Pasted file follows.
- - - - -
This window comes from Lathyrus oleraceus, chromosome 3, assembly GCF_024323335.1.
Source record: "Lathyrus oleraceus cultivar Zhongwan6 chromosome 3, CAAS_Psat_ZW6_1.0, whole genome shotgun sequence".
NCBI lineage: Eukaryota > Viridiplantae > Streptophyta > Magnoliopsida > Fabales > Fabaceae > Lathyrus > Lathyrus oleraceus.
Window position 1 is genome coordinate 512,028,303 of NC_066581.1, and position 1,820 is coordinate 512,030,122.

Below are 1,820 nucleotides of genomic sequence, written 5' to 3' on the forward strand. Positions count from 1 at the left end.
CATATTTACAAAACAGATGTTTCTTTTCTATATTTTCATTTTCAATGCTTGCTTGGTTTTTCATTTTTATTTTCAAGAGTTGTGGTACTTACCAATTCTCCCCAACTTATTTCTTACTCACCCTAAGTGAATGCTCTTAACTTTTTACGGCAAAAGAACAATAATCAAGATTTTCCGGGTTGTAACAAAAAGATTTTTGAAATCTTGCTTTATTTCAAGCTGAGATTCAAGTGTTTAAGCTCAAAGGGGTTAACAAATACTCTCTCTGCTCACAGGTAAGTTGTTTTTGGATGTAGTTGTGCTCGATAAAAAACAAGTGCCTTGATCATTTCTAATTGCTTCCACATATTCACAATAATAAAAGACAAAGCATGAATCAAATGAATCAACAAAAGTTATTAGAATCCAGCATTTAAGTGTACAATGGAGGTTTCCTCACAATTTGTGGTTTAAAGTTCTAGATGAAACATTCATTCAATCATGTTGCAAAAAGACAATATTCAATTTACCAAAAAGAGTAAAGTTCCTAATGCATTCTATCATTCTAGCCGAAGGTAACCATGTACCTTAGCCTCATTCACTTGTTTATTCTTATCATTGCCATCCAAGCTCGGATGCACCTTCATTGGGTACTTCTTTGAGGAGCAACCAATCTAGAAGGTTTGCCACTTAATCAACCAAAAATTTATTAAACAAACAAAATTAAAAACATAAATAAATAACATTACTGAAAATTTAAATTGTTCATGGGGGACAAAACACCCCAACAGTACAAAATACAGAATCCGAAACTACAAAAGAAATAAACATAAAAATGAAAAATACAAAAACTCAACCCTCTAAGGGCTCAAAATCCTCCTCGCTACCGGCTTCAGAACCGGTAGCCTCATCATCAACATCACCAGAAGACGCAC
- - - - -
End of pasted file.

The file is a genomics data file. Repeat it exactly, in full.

This window comes from Lathyrus oleraceus, chromosome 3, assembly GCF_024323335.1.
Source record: "Lathyrus oleraceus cultivar Zhongwan6 chromosome 3, CAAS_Psat_ZW6_1.0, whole genome shotgun sequence".
NCBI lineage: Eukaryota > Viridiplantae > Streptophyta > Magnoliopsida > Fabales > Fabaceae > Lathyrus > Lathyrus oleraceus.
Window position 1 is genome coordinate 512,028,303 of NC_066581.1, and position 1,820 is coordinate 512,030,122.

Below are 1,820 nucleotides of genomic sequence, written 5' to 3' on the forward strand. Positions count from 1 at the left end.
CATATTTACAAAACAGATGTTTCTTTTCTATATTTTCATTTTCAATGCTTGCTTGGTTTTTCATTTTTATTTTCAAGAGTTGTGGTACTTACCAATTCTCCCCAACTTATTTCTTACTCACCCTAAGTGAATGCTCTTAACTTTTTACGGCAAAAGAACAATAATCAAGATTTTCCGGGTTGTAACAAAAAGATTTTTGAAATCTTGCTTTATTTCAAGCTGAGATTCAAGTGTTTAAGCTCAAAGGGGTTAACAAATACTCTCTCTGCTCACAGGTAAGTTGTTTTTGGATGTAGTTGTGCTCGATAAAAAACAAGTGCCTTGATCATTTCTAATTGCTTCCACATATTCACAATAATAAAAGACAAAGCATGAATCAAATGAATCAACAAAAGTTATTAGAATCCAGCATTTAAGTGTACAATGGAGGTTTCCTCACAATTTGTGGTTTAAAGTTCTAGATGAAACATTCATTCAATCATGTTGCAAAAAGACAATATTCAATTTACCAAAAAGAGTAAAGTTCCTAATGCATTCTATCATTCTAGCCGAAGGTAACCATGTACCTTAGCCTCATTCACTTGTTTATTCTTATCATTGCCATCCAAGCTCGGATGCACCTTCATTGGGTACTTCTTTGAGGAGCAACCAATCTAGAAGGTTTGCCACTTAATCAACCAAAAATTTATTAAACAAACAAAATTAAAAACATAAATAAATAACATTACTGAAAATTTAAATTGTTCATGGGGGACAAAACACCCCAACAGTACAAAATACAGAATCCGAAACTACAAAAGAAATAAACATAAAAATGAAAAATACAAAAACTCAACCCTCTAAGGGCTCAAAATCCTCCTCGCTACCGGCTTCAGAACCGGTAGCCTCATCATCAACATCACCAGAAGACGCAC